Saturday, May 10, 2008

Happy Mother's day mama

So I recorded this on Christmas Eve and I thought it didn't work, but here it is, my mother singing Christmas Karaoke and my dad conducting her. I love you Mom.

And here is the essay I spoke about earlier.

She Never Met a Stranger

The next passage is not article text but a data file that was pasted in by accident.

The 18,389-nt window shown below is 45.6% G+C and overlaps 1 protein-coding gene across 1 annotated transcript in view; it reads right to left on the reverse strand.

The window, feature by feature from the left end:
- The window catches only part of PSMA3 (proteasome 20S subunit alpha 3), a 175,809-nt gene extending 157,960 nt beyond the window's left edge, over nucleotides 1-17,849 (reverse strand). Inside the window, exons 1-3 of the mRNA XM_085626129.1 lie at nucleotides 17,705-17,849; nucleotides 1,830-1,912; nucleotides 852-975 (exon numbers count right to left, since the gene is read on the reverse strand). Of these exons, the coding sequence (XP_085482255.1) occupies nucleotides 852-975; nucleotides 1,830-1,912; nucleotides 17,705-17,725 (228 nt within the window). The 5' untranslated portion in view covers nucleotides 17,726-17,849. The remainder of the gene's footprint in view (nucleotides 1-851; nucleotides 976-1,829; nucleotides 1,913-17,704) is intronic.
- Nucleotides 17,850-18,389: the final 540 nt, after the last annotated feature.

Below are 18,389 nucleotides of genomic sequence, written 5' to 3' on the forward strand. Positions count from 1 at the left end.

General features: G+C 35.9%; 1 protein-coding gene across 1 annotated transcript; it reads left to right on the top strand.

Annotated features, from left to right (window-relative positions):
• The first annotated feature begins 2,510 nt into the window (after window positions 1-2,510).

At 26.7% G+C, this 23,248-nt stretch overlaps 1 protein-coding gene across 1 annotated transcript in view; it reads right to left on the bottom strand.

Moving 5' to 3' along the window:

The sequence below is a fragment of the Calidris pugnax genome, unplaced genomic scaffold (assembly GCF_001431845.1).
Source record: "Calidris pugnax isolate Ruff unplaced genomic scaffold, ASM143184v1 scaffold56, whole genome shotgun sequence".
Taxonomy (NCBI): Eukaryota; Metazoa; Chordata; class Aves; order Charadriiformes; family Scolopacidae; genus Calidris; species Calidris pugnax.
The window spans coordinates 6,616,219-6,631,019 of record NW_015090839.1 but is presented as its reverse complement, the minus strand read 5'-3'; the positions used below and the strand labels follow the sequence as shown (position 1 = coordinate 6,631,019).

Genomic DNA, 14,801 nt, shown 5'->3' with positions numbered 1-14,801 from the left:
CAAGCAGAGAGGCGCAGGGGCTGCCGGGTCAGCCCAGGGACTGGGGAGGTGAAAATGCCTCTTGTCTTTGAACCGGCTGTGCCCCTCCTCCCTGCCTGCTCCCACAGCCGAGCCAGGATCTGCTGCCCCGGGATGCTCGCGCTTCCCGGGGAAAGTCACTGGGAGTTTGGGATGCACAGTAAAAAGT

My mother has never met a stranger—seriously. I have never known her to be uncomfortable or shy in any type of group. She just speaks her mind and lets her personality shine through. I can’t count the times we’ve been in a restaurant or at a movie and my mother comes back from the restroom only to tell us the life story of the woman who’d been in the stall next to her. It was as if they had talked for hours instead of just five minutes. My mother is from the South, and her delicate, feminine Southern drawl immediately puts a person at ease. She calls everyone “honey,” “sweety,” or “sweetheart,” not only because it is her nature, but also because she can never remember anyone’s name! She also has a tendency to make up her own adages, such as, “You gotta go through the fire before you see the light,” or, “Now, don’t go getting your pants in an uproar!” Many times, my brother, father, and I have laughed until we cried over something my mother said, especially because she didn’t mean to be funny. The beauty is, my mother would laugh right along with us as we laughed at what she’d said. My mother is an amazing woman. She has done it all—joined the Marine Corps, worked as a flight attendant, dated a rock star, traveled the world, driven (and still drives) a school bus, and comes up with a hilarious story from each adventure. She openly expresses her love for my father, who is, according to her, “the cat’s banana.” When my brother and I were young, my mother didn’t work an outside job; instead, she stayed home and acted as our teacher, our comforter, and even our playmate. In fact, it’s impossible to pinpoint just one thing my mother has taught me. I am simply my mother’s daughter, through and through. I am who I am because of her.